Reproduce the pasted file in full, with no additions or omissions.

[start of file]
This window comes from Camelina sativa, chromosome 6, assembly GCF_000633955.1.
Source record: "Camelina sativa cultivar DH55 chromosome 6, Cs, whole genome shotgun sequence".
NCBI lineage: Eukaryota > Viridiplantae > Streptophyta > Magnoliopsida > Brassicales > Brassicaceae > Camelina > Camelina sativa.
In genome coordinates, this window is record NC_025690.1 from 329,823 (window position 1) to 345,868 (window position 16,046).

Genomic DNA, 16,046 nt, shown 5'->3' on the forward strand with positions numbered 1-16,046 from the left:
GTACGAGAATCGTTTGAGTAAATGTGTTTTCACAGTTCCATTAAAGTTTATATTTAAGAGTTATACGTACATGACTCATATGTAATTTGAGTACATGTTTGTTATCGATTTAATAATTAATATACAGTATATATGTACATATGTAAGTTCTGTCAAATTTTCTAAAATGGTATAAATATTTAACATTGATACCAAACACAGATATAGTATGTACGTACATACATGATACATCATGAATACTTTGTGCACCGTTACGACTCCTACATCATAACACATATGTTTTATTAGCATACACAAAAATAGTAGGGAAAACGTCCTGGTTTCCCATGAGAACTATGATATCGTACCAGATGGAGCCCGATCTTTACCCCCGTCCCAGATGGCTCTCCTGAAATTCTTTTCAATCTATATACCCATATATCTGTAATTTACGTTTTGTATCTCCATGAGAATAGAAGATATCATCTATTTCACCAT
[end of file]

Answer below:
This window comes from Camelina sativa, chromosome 6, assembly GCF_000633955.1.
Source record: "Camelina sativa cultivar DH55 chromosome 6, Cs, whole genome shotgun sequence".
NCBI lineage: Eukaryota > Viridiplantae > Streptophyta > Magnoliopsida > Brassicales > Brassicaceae > Camelina > Camelina sativa.
In genome coordinates, this window is record NC_025690.1 from 329,823 (window position 1) to 345,868 (window position 16,046).

Genomic DNA, 16,046 nt, shown 5'->3' on the forward strand with positions numbered 1-16,046 from the left:
GTACGAGAATCGTTTGAGTAAATGTGTTTTCACAGTTCCATTAAAGTTTATATTTAAGAGTTATACGTACATGACTCATATGTAATTTGAGTACATGTTTGTTATCGATTTAATAATTAATATACAGTATATATGTACATATGTAAGTTCTGTCAAATTTTCTAAAATGGTATAAATATTTAACATTGATACCAAACACAGATATAGTATGTACGTACATACATGATACATCATGAATACTTTGTGCACCGTTACGACTCCTACATCATAACACATATGTTTTATTAGCATACACAAAAATAGTAGGGAAAACGTCCTGGTTTCCCATGAGAACTATGATATCGTACCAGATGGAGCCCGATCTTTACCCCCGTCCCAGATGGCTCTCCTGAAATTCTTTTCAATCTATATACCCATATATCTGTAATTTACGTTTTGTATCTCCATGAGAATAGAAGATATCATCTATTTCACCAT